The measure also won’t be retroactive, meaning that it only includes convictions that occur after the law goes into effect. It also doesn’t cover people who are subject to domestic violence restraining orders, which is a protection given to other domestic violence victims in more traditional relationships. The law, Webster said, leaves “dating partner victims vulnerable to armed and violent partners.”

Nevertheless, the change could have a significant impact on gun violence. Firearms are used in more than half of all intimate partner and domestic homicides. And approximately half of intimate partner homicides in the U.S. are committed by dating partners. There is also a nexus between mass shootings and domestic violence, with some research suggesting that measures to decrease firearms access for perpetrators of domestic violence may also prevent mass shootings.

States that have already taken steps to close the dating partner loophole have seen declines in intimate partner homicides, but notably, that reduction was associated with laws that cover those subject to domestic violence restraining orders.

Federal Firearms Licenses

The new law does not require background checks on all firearms sales, but it does include a provision that could ultimately subject more gun sales to checks.

Federal law requires licensed gun dealers, known as Federal Firearms Licensees, to initiate a background check on all prospective gun purchasers. If a person buys a gun from an unlicensed seller, however, federal law doesn’t require a background check or a record of the transaction. Though 21 states have passed laws requiring unlicensed sellers to initiate background checks, 29 states do not have laws that require background checks on private sales.

Sellers who are “engaged in the business of dealing in firearms” must seek a Federal Firearms License (FFL). But until the passage of the new law, the definition for that phrase was ambiguous. It was intended to exempt private sales — like those between family and friends — but many sellers use that same gap to avoid registering as an FFL while still routinely selling guns at gun shows or through online classified sites. This is typically known as the “gun show loophole,” even though many licensed dealers sell at gun shows and are required to conduct checks whether they’re in a store or at a gun show.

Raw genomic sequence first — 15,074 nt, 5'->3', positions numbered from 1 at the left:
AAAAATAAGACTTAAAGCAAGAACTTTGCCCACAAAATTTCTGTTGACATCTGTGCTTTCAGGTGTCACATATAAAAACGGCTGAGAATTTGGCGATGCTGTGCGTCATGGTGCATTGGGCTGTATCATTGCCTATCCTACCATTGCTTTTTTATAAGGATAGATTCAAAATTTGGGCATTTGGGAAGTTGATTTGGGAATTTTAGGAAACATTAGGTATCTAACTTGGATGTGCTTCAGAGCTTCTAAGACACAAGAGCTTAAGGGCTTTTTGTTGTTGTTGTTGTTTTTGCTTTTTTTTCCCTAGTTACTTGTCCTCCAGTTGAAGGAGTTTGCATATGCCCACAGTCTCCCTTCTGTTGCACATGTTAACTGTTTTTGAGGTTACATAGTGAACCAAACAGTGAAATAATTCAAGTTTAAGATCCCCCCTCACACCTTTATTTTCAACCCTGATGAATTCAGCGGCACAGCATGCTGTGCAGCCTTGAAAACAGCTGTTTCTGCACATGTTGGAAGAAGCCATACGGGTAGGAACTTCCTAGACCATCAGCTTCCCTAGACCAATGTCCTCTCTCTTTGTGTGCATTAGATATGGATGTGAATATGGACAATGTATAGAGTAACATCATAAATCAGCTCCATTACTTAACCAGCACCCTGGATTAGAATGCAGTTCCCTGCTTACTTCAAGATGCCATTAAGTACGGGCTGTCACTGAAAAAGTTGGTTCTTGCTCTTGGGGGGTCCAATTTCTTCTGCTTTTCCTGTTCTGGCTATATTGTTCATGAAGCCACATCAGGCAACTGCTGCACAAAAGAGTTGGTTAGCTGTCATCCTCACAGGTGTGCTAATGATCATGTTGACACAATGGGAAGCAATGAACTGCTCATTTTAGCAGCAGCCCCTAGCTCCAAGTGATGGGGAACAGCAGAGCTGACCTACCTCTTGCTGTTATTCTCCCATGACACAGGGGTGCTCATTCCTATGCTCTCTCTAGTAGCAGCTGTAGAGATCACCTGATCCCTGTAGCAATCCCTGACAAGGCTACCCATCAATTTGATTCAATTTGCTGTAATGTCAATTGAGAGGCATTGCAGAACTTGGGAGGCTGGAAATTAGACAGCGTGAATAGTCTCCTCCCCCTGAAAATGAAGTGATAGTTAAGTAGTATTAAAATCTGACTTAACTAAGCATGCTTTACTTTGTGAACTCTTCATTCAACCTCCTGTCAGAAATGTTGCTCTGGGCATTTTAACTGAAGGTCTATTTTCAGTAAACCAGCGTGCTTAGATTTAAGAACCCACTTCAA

A measure in the Safer Communities Act aims to clarify which sellers need to get an FFL by altering the definition of “engaged in the business.” The new definition includes anyone selling guns with the main intent of making a profit.

The previous definition directed those who sold guns “with the principal objective of livelihood and profit” to get a license. But proving that someone was selling guns to support their livelihood in addition to making a profit was more difficult than just showing that they aimed to make a profit.

“Livelihood and profit was always a difficult hurdle [for ATF agents and prosecutors],” David Chipman, a former ATF special agent, told The Trace. “[The seller] would say, ‘I have this job, and maybe I made $10,000 from selling guns, but I made $50,000 from my job.’”

The Obama administration attempted to make a similar clarification in 2016 via executive order, but it largely failed because it did not have the force of law, Chipman said. Though it directed the ATF to crack down on such sellers evading licensing, it left prosecutors — already reluctant to enforce the provision — with the definition that existed in the statute. This time, Chipman said, could be different.

Still, it’s hard to tell how many more gun sales could be subject to background checks, and it’s difficult to know how many people are selling guns without licenses. “It’s very difficult just to monitor firearm sales from licensed dealers, but monitoring sales from people who are unlicensed — we don’t have a lot to go on,” Webster said.